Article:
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K'taka: Some Bengaluru Temples Hostile to Muslim Vendors, Others Welcome Harmony

At Madiwala, Basavanagudi, and Malleswaram 'Hindu Dharma' is the priority over rights of Muslim vendors.

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Reporter/Producer: Pratiba Raman

Video Editor: Mohd. Irshad Alam & Subroto Adhikari

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It all began at Shivamogga, Karnataka, during the biennial fair of Marikamba temple. Muslims were barred from setting up stalls at the festival after Hindu groups demanded for such a ban.

Soon, other temples too followed suit. The controversy spread across the state, from Dakshina Kannada to Chikmagalur, and other districts.

The state government, led by Chief Minister Basavaraj Bommai, justified the demand by citing rule 31(12) of the Hindu Religious Institutions and Charitable Endowment Rules of 2002. The rule, however, states that “no property, including land, building or sites situated near the institution (temple) shall be leased out to non-Hindus.” This was misused to bar all Muslim vendors from near some temples.

The Quint decided to capture the Hindu-Muslim sentiment among vendors outside temples in the state capital – Bengaluru.

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Sisterhood in Koramangala, Demand for Ban in Madiwala

First stop – Koramangala. “Many Muslims have set up shop here. We are all living together here. The temple is close to the Masjid. We are here like family. There is no problem,” said Ajir Abi, a Muslim flower-seller, who has made this place her home for the last ten years. A Hindu bangle vendor said, “In fact, during temple fairs, there are more Muslims who come here. Most of my customers were Muslims during the recent fair. We partake in each other’s festivals and fairs here."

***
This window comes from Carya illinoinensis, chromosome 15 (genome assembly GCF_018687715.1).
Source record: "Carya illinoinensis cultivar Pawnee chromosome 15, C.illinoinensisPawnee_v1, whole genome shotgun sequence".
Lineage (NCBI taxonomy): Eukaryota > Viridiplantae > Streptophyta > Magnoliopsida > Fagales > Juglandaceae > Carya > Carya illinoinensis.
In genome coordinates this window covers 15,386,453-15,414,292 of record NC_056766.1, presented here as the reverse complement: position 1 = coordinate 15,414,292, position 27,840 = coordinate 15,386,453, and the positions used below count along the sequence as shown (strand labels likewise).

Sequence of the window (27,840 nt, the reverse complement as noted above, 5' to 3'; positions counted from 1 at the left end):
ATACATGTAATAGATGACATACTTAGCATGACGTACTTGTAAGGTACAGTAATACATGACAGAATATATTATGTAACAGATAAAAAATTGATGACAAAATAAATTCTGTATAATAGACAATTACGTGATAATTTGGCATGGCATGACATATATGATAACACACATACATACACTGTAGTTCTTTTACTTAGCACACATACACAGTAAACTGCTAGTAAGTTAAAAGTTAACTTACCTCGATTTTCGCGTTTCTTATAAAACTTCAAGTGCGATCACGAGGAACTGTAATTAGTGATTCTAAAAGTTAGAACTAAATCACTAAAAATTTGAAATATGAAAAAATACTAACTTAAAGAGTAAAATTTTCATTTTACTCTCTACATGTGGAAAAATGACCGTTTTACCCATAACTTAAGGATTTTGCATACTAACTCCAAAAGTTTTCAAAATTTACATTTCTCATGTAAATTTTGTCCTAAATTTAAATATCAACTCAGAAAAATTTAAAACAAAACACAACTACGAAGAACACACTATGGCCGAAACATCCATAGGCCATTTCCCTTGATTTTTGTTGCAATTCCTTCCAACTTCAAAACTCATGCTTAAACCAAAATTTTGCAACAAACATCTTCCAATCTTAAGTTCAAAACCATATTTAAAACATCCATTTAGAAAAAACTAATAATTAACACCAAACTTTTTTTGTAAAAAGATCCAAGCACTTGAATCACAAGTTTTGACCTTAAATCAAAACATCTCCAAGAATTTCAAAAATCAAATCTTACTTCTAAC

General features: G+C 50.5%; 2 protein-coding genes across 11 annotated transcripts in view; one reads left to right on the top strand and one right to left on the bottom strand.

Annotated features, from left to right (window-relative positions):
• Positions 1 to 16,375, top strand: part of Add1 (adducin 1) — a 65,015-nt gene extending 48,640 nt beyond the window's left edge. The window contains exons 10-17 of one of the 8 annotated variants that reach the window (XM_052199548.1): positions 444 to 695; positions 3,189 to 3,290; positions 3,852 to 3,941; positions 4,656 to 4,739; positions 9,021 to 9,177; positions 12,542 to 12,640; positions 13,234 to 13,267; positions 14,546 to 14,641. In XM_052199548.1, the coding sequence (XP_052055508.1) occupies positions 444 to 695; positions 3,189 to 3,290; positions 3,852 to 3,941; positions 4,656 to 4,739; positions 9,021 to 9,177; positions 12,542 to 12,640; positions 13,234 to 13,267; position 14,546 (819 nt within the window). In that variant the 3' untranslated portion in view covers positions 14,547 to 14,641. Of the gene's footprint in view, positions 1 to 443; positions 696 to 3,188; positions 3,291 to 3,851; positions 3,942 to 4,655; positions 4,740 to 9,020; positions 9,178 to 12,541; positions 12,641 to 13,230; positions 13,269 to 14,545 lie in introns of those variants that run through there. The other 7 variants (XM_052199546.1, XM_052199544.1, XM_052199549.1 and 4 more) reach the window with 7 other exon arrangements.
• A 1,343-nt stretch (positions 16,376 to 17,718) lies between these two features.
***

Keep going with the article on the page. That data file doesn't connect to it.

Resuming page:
Unlike Koramangala, the relationship between Hindus and Muslims is strained in other parts of the city.

“Be it selling kumkum and turmeric powder considered religious for Hindus, how can Muslims sell them? It is better that Hindus do their business near temples. It’s good for them and us. I condemn Muslim vendors setting up shop here,” said Raja, a trader selling pooja items near a Hanuman temple in Madiwala.

While Madiwala is home to several traders from Tamil Nadu, there aren’t any shop owned by Muslim vendors.

However, there is one woman who has embraced bother the religions here. “My father was a Hindu. He converted to Islam. I was born after his conversion. I married into a Hindu family. My Hindu name is Punidha. My Muslim name is Fathima. To me, both the religions are equal. I am doing business here with no qualms. I want Hinduism and Islam,” said Punidha, who sells banana leaves.

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Hindu Dharma Priority at Basavanagudi and Malleswaram

Basavanagudi’s Bull Temple is home to vendors, who place Hindu dharma as their priority. “They (Muslim vendors) don’t remain casual like us. Let them take care of their dharma. We don’t oppose that. But they shouldn’t interfere with our dharma. We can’t do anything in front of their Dargahs. How can we allow them to set up shops near temples? No wonder these fights have cropped up,” said Rangappa, who sells Ganesha idols outside the Bull Temple.

Enter Malleswaram’s 8th Cross, there are no Muslim vendors near the Kannika Parameshwari Temple. Gopal, a vendor there, said that there is a separate line for the Muslim vendors.

Amidst raging emotions present in the region, harmony seems to be the need of the hour.

(At The Quint, we are answerable only to our audience. Play an active role in shaping our journalism by becoming a member. Because the truth is worth it.)

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